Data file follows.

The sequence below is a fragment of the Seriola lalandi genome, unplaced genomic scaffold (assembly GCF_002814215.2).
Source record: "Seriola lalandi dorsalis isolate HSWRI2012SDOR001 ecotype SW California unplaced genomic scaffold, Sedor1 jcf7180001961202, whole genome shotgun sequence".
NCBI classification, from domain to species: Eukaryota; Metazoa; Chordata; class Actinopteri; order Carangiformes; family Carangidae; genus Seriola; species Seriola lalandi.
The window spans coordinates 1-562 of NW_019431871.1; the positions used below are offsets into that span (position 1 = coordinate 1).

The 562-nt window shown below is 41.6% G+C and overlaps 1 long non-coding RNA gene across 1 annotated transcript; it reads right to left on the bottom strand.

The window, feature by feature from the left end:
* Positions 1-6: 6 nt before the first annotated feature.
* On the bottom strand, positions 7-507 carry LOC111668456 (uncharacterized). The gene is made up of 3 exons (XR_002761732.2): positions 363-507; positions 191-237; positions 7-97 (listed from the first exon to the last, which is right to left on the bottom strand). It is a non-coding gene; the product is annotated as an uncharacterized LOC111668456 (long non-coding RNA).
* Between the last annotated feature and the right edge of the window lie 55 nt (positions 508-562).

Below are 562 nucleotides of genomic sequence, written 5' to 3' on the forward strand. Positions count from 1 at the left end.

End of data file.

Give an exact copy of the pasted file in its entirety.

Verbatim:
The sequence below is a fragment of the Seriola lalandi genome, unplaced genomic scaffold (assembly GCF_002814215.2).
Source record: "Seriola lalandi dorsalis isolate HSWRI2012SDOR001 ecotype SW California unplaced genomic scaffold, Sedor1 jcf7180001961202, whole genome shotgun sequence".
NCBI classification, from domain to species: Eukaryota; Metazoa; Chordata; class Actinopteri; order Carangiformes; family Carangidae; genus Seriola; species Seriola lalandi.
The window spans coordinates 1-562 of NW_019431871.1; the positions used below are offsets into that span (position 1 = coordinate 1).

The 562-nt window shown below is 41.6% G+C and overlaps 1 long non-coding RNA gene across 1 annotated transcript; it reads right to left on the bottom strand.

The window, feature by feature from the left end:
* Positions 1-6: 6 nt before the first annotated feature.
* On the bottom strand, positions 7-507 carry LOC111668456 (uncharacterized). The gene is made up of 3 exons (XR_002761732.2): positions 363-507; positions 191-237; positions 7-97 (listed from the first exon to the last, which is right to left on the bottom strand). It is a non-coding gene; the product is annotated as an uncharacterized LOC111668456 (long non-coding RNA).
* Between the last annotated feature and the right edge of the window lie 55 nt (positions 508-562).

Below are 562 nucleotides of genomic sequence, written 5' to 3' on the forward strand. Positions count from 1 at the left end.